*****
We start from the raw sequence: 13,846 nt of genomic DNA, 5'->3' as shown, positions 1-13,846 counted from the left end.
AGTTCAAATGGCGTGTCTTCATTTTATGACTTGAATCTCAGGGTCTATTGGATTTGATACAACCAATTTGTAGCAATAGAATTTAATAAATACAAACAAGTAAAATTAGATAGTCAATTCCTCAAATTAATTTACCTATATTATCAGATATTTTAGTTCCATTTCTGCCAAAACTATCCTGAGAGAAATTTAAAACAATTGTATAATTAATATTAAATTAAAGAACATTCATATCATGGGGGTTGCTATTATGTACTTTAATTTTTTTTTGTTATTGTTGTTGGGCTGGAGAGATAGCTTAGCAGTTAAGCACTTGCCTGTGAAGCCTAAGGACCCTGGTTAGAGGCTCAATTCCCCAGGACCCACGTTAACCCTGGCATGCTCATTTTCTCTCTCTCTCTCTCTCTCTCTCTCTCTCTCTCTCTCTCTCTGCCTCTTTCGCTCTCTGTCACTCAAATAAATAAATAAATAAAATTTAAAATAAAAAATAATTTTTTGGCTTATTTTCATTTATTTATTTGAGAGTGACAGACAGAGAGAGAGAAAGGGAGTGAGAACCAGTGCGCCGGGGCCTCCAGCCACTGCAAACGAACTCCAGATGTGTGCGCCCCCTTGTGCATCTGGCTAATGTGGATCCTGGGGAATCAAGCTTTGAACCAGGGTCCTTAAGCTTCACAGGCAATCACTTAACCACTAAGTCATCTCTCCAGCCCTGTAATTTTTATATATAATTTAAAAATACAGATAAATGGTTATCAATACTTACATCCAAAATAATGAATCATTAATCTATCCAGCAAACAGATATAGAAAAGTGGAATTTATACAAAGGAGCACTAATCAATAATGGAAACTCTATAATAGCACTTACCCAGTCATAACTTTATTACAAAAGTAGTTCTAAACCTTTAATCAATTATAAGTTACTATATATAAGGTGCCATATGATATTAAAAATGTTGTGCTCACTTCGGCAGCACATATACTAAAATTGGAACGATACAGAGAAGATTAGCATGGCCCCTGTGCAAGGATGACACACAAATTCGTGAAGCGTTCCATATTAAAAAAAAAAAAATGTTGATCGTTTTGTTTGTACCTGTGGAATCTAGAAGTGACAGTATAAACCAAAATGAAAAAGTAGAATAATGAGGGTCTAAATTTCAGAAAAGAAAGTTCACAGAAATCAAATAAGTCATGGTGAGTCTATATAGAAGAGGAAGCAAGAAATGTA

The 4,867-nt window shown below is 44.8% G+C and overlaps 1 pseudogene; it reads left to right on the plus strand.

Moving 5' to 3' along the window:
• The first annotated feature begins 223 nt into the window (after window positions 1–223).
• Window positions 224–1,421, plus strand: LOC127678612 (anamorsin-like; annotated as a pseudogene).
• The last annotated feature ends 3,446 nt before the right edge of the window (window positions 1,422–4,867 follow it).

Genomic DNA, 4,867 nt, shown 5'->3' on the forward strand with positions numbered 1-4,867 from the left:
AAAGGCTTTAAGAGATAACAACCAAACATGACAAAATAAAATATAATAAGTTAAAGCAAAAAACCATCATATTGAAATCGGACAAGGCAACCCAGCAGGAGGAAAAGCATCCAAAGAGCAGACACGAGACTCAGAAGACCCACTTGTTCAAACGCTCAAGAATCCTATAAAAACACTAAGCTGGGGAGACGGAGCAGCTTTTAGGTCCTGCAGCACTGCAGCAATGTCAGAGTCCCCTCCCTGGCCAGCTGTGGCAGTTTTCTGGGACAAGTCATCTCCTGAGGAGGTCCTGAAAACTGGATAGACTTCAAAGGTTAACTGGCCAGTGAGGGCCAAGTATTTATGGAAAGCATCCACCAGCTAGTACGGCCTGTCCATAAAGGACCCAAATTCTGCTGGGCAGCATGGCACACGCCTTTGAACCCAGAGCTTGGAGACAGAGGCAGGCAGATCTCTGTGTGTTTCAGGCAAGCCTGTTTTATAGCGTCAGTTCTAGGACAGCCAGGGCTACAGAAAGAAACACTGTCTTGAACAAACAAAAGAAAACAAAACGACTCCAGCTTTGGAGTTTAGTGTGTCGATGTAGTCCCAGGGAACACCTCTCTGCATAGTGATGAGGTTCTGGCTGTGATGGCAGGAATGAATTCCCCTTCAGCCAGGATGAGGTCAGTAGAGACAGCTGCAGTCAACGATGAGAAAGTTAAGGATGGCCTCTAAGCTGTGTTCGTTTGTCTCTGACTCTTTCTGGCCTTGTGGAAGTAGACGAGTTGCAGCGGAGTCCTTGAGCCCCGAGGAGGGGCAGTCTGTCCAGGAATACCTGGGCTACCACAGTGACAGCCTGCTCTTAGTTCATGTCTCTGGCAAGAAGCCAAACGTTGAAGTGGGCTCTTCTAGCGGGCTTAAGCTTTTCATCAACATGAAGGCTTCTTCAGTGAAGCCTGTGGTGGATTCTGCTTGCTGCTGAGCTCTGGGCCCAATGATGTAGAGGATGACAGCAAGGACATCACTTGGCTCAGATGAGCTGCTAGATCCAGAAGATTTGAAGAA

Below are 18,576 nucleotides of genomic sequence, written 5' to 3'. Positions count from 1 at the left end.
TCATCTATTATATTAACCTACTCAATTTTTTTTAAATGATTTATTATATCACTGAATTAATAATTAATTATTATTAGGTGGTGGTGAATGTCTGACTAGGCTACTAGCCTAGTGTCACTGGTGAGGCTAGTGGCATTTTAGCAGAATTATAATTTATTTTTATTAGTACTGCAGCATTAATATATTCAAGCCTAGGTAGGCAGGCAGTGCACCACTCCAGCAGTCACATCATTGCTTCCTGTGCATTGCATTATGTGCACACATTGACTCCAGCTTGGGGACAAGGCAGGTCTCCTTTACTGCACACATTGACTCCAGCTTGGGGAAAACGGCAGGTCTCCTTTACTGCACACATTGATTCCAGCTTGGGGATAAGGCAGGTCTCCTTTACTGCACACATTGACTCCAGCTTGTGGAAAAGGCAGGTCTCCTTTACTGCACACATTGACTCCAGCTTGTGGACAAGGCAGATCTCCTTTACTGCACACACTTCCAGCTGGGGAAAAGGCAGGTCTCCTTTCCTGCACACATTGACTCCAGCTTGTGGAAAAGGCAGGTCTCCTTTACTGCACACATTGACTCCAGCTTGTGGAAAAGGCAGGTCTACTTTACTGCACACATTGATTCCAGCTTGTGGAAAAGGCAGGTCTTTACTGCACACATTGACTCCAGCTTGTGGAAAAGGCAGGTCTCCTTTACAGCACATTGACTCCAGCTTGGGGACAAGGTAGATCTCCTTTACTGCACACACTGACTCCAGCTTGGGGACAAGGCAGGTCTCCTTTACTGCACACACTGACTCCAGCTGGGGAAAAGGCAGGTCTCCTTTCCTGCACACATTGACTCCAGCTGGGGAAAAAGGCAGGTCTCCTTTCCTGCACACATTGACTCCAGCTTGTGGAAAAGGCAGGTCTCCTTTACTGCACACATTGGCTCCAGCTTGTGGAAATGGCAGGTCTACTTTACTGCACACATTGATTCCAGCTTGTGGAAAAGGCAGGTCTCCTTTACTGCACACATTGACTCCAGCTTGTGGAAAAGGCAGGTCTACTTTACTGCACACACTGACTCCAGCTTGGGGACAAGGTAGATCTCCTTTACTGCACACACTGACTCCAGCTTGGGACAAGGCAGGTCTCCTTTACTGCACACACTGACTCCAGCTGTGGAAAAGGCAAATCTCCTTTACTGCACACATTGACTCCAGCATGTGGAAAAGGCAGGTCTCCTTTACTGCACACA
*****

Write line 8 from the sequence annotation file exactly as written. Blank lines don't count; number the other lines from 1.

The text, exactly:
Genomic DNA, 4,867 nt, shown 5'->3' on the forward strand with positions numbered 1-4,867 from the left: